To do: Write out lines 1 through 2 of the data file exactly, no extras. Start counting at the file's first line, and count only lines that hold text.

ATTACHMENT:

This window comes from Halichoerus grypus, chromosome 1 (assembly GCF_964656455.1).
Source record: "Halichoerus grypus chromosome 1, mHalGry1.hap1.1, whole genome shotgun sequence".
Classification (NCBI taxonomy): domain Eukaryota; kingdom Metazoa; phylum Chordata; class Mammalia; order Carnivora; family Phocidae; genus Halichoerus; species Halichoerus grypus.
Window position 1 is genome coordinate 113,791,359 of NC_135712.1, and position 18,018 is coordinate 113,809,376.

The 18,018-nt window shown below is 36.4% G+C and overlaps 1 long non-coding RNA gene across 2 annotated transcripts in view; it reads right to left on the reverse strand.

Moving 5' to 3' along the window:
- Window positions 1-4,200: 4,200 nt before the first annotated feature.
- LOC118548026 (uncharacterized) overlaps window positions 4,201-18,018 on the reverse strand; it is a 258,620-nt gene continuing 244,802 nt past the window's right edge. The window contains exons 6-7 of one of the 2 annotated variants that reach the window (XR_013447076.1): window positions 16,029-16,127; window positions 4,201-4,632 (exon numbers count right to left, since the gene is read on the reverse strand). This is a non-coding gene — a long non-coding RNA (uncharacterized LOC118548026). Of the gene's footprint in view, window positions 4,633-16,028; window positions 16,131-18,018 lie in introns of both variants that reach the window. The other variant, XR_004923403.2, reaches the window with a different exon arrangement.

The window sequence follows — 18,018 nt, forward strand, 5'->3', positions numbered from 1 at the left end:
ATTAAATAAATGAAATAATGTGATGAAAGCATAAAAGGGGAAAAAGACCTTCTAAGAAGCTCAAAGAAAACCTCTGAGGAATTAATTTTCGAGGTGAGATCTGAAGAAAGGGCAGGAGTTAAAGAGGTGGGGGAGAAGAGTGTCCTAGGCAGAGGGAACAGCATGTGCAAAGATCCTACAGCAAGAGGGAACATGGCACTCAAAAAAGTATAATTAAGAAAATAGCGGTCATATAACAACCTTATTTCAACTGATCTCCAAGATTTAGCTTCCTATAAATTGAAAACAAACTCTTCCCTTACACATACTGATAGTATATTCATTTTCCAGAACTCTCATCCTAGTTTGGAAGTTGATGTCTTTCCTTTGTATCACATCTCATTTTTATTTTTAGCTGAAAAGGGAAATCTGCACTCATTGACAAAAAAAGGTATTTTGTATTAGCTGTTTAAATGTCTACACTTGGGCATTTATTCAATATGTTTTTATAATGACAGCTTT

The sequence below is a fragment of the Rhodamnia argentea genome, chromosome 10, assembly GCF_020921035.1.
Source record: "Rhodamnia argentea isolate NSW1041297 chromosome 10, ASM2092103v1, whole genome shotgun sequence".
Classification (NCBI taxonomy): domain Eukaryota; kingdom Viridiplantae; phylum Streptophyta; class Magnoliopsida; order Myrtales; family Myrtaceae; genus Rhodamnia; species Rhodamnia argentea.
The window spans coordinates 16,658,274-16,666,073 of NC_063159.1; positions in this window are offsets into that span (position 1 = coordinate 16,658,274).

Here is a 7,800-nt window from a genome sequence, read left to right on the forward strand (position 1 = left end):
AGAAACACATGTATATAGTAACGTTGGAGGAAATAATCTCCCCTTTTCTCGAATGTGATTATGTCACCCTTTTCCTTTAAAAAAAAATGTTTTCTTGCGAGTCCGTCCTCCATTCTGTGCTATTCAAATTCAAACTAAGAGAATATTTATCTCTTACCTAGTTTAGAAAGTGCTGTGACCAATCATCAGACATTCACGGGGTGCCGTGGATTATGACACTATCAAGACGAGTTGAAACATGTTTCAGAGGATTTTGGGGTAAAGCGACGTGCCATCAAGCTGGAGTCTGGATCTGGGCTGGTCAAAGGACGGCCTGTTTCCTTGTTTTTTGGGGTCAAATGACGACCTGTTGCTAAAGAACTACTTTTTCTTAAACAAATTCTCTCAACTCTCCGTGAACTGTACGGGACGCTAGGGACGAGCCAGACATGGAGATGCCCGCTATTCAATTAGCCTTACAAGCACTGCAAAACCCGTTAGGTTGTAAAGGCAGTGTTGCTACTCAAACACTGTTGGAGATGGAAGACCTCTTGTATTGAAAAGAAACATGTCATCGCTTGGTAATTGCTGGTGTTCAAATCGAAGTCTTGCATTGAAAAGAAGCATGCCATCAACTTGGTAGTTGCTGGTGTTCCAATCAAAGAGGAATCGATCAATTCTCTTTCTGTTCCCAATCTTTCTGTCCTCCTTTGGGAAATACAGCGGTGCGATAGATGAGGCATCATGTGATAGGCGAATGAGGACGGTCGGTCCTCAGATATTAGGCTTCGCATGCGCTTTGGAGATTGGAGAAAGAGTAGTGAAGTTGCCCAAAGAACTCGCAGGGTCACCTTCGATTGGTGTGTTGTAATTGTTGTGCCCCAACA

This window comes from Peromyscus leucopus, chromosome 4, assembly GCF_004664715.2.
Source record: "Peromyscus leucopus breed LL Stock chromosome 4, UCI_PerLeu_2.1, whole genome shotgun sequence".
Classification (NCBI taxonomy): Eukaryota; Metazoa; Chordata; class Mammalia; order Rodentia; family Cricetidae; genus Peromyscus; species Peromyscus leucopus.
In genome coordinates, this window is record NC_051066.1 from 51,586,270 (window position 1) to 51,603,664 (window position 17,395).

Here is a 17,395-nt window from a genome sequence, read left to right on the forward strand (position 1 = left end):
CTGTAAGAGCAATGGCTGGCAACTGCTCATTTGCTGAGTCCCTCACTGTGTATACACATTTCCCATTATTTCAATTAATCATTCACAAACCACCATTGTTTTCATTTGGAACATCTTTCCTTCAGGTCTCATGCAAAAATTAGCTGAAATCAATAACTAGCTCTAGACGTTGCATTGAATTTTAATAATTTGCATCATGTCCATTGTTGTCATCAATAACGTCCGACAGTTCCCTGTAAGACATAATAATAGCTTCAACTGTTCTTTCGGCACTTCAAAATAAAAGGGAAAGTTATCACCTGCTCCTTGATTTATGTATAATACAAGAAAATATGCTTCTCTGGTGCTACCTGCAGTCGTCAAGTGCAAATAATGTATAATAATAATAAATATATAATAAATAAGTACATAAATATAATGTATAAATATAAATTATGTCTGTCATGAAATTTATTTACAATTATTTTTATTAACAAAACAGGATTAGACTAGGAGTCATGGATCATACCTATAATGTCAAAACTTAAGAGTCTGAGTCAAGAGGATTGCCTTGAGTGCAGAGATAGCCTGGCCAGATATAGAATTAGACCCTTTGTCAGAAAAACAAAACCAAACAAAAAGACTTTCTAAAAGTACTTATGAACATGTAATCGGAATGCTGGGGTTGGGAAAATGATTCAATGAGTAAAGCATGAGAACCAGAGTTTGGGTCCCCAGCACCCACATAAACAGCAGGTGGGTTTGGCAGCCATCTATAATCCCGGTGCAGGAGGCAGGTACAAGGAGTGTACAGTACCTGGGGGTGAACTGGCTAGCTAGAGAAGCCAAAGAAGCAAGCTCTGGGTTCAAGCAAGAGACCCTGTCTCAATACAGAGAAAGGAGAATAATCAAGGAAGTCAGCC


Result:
This window comes from Halichoerus grypus, chromosome 1 (assembly GCF_964656455.1).
Source record: "Halichoerus grypus chromosome 1, mHalGry1.hap1.1, whole genome shotgun sequence".